The Ice Column


Canyon Ice Fall 
 Nearby LaSalle Canyon is a relatively square canyon named Tonti. There are two seasonal waterfalls in this canyon, running mostly in the Spring and after rainfall, but in winter, whatever water is present freezes into a dramatic ice column extending 60 feet to the canyon floor. Tonti Canyon is one of four frozen waterfalls at the park where ice climbing is allowed.

This winter, at least at this point, only one of the waterfalls was frozen completely, the other consisted of icicles hanging from the top of the rock wall. Given a few more weeks, this too will become a complete ice column. The shape of this icefall reminds me of the Native American Thunderbird, with the two wings of ice on either side. Given the area's history, this seems to be an annual spiritual reminder of this Native American presence.

Behind the Ice Column

As this ice column grows, it occupies more space at the canyon floor, and generally so much that one can't walk behind to see the falls from the back. This year, the column was thin enough at this point to easily walk behind for some images of the 60 foot tall ice fall.
As we explored the frozen waterfall, a group of ice climbers began staging their gear to climb the icefall. Permits are required to climb the waterfalls, and as I found out days later, Tonti Canyon is closed to visitors. We did not see a sign on our way in as we followed the tracks in the snow from LaSalle Canyon, so perhaps the closed notice was outdated on the website.

The Backlit Icefall

Backlit Falls

Not only was the day very cold, it also lacked sunlight. I'm a rather unusual photographer, I prefer sunlit scenes.   In general, most photographers prefer the flat light from an overcast day, it reduces the harsh contrast between bright and dark. But I would rather work through those difficulties while enjoying my time outside.

Sunlight in this case, may have brought out some interesting colors in the ice. The blues of the sky and the greens of the moss would have probably produced some great effects in the backlit ice.  But, I will take what I am offered - this scene is how I encountered it, I'm not waiting for the planets to align to capture an image!

Ice Curtain

It's difficult to tell just how large this waterfall is without some sort of known object near it for some scale. People not only add interest to the image, they offer a sense of scale. That's one of the benefits of hiking with someone, they can be used for scale! Plus, we can compare images later to see each other's take on the same subject.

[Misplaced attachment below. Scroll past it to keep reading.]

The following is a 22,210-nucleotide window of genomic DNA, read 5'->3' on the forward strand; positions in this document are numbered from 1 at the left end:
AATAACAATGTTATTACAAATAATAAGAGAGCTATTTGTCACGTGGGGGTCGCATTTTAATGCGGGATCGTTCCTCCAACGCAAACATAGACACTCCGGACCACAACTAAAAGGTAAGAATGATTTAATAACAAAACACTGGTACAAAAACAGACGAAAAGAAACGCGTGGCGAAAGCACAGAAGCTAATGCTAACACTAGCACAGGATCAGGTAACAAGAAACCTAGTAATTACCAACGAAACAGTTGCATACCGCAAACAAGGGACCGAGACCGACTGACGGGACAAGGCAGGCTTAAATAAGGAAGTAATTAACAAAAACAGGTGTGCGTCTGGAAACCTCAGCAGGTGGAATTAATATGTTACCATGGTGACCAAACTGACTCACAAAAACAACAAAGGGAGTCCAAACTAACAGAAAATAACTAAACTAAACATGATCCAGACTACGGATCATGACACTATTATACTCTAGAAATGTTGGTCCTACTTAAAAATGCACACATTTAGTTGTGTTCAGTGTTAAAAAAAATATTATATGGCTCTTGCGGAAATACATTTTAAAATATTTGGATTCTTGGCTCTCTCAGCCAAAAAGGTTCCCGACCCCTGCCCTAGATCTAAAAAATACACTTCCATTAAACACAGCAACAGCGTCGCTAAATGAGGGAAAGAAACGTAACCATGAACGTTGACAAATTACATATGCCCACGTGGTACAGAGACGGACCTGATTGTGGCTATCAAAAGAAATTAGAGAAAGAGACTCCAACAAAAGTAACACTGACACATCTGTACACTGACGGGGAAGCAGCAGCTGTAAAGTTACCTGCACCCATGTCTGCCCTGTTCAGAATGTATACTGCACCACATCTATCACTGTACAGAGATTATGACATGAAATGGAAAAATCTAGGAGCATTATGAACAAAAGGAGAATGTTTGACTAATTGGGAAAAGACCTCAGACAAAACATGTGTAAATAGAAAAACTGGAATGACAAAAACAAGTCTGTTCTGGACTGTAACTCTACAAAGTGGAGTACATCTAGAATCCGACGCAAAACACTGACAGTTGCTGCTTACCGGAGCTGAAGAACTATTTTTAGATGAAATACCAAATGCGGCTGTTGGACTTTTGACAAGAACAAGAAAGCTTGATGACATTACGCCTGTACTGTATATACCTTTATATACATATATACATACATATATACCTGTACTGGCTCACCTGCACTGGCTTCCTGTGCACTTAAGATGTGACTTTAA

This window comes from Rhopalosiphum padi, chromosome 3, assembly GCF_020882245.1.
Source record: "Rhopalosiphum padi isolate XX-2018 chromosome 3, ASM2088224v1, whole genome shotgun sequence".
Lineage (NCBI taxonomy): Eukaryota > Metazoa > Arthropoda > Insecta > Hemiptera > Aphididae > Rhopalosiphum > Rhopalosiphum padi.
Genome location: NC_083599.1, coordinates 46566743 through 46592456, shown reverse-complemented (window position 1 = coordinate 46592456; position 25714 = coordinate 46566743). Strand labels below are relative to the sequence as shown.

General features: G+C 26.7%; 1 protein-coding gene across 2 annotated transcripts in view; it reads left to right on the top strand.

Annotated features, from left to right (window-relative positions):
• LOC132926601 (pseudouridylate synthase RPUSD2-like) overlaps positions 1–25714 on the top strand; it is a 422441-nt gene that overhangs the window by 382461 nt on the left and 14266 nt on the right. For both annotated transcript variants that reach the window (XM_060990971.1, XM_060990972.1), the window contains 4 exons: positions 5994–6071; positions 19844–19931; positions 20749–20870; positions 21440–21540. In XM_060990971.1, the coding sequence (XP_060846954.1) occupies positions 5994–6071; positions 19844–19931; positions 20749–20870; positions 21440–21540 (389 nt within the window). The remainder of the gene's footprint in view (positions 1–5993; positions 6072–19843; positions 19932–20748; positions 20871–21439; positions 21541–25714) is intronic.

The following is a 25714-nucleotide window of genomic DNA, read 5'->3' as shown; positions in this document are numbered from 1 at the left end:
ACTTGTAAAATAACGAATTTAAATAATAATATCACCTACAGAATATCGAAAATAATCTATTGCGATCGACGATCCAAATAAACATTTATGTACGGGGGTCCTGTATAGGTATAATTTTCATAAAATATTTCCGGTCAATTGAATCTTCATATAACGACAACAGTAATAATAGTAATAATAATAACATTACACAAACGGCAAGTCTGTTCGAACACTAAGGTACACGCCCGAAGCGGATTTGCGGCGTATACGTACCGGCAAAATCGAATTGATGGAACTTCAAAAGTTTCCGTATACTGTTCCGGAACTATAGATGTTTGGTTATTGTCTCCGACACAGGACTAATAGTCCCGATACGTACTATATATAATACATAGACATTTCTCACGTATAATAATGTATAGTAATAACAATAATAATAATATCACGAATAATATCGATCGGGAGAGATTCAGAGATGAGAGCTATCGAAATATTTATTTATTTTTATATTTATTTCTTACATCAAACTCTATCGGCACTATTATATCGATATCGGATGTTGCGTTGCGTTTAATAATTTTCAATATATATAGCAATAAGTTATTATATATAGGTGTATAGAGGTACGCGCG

It looks as if these falls will only get larger in the next week, then perhaps they will take a bit of a beating from the expected 35 degree temperatures next weekend. They certainly won't break apart completely, but they may show some wear. The melt water and rain - if it gets cold again at night - will make the ice grow larger and larger.

The Frozen Waterfall of LaSalle Canyon

Behind LaSalle Falls 
 Bitter cold has a grip on northern Illinois, giving us high temperatures in the single digits and lows below zero. All this cold begins to change the landscape, and there's often no better change than the waterfalls of Starved Rock State Park turning to ice. A check of the weather forecast showed another winter storm approaching the area on Monday, so our scheduled trip to Starved Rock was pushed up a day to avoid travel during the snowstorm. That did mean we would be hiking in temperatures only reaching 4 degrees Fahrenheit. We've done it before, and once we get into the canyons, we tend to forget about the cold - except for our hands which are exposed as we photograph the ice formations. Once we're finished with the photos, we move on to the next canyon, which often means walking into the bitter cold wind toward the Illinois River until we turn into the next blind canyon. 

 The frozen waterfall in LaSalle Canyon is a favorite, and almost never disappoints. The large overhang of the rock allows the water to flow over the opening in the rockface, allowing visitors to walk behind the waterfall. In winter, a sort of ice cave is formed by the falls, and the translucent ice takes on some beautiful colors. Many of the ice caves formed in this manner are in smaller canyons, so venturing behind the ice can be difficult if not impossible, but LaSalle is so large, it never closes up completely.